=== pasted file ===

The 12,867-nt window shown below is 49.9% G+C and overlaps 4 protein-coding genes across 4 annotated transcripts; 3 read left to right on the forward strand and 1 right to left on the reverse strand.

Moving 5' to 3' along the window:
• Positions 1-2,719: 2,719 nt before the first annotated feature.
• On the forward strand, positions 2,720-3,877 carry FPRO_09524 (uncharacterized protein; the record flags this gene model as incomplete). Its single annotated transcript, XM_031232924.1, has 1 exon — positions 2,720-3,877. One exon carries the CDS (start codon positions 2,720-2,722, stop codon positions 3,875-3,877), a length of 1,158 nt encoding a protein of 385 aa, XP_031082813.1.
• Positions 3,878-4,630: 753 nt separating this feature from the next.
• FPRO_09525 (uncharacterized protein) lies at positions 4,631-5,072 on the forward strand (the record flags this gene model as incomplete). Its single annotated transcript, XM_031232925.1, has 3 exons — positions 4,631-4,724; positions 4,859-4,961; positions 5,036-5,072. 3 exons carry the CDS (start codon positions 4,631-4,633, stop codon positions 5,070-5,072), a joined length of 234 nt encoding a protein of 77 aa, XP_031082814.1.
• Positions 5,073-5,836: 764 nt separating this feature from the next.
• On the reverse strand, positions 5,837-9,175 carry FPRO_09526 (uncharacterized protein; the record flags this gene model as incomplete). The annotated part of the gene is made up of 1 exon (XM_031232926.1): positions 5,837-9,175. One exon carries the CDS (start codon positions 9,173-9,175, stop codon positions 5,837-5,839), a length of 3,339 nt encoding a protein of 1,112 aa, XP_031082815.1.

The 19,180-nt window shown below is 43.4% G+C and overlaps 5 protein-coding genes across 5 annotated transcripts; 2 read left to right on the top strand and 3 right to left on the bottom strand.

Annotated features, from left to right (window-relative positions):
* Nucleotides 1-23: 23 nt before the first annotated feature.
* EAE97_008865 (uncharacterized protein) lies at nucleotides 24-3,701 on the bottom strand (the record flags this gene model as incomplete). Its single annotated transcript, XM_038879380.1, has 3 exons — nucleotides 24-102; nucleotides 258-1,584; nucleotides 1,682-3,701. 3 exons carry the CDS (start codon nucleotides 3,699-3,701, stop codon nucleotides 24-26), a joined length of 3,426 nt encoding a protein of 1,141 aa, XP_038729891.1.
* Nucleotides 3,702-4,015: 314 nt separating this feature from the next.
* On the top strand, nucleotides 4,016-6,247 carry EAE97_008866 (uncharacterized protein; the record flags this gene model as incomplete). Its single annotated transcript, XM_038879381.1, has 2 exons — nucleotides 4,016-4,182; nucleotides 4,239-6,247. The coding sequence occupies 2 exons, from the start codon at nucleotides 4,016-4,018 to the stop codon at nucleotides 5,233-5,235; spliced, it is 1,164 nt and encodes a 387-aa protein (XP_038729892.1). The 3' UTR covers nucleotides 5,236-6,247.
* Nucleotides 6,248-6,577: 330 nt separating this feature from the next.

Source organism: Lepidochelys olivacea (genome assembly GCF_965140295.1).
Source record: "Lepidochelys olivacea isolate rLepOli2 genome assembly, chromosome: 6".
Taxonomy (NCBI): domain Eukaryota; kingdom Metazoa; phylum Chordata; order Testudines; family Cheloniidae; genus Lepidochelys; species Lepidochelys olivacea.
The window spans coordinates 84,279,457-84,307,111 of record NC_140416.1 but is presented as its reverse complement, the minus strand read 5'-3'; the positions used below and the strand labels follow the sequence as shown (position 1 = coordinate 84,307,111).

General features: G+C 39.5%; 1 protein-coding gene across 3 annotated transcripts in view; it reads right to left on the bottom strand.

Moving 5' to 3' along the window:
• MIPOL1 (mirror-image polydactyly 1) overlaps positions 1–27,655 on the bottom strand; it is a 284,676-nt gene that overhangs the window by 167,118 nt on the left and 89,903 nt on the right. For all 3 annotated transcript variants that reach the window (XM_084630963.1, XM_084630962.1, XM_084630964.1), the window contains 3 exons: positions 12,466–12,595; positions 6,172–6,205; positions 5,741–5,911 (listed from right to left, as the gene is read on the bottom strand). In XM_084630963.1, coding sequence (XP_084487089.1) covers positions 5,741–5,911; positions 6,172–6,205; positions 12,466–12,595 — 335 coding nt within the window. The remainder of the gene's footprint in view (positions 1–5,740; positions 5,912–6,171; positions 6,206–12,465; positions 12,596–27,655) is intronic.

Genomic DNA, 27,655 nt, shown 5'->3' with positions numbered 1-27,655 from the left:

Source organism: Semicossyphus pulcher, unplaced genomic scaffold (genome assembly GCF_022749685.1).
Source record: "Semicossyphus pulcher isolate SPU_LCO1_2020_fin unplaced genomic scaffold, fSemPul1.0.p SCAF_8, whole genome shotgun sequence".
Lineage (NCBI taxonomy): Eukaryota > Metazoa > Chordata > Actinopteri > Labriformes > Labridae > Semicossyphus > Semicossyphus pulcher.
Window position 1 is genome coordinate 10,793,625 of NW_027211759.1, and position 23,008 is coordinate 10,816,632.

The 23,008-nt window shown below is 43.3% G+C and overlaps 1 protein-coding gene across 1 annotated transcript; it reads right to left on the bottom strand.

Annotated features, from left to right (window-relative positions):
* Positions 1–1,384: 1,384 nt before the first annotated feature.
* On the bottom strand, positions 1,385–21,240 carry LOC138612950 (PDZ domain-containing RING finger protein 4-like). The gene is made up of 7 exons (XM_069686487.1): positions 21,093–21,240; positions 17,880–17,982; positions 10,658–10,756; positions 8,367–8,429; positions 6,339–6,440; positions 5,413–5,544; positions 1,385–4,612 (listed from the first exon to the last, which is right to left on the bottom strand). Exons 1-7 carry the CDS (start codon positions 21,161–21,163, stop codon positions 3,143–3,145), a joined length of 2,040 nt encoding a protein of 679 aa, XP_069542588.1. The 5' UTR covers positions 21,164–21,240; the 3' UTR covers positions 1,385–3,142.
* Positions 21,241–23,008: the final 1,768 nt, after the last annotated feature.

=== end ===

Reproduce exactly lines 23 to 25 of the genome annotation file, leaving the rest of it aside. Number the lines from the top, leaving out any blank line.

Genomic DNA, 27,655 nt, shown 5'->3' with positions numbered 1-27,655 from the left:

Source organism: Semicossyphus pulcher, unplaced genomic scaffold (genome assembly GCF_022749685.1).
Source record: "Semicossyphus pulcher isolate SPU_LCO1_2020_fin unplaced genomic scaffold, fSemPul1.0.p SCAF_8, whole genome shotgun sequence".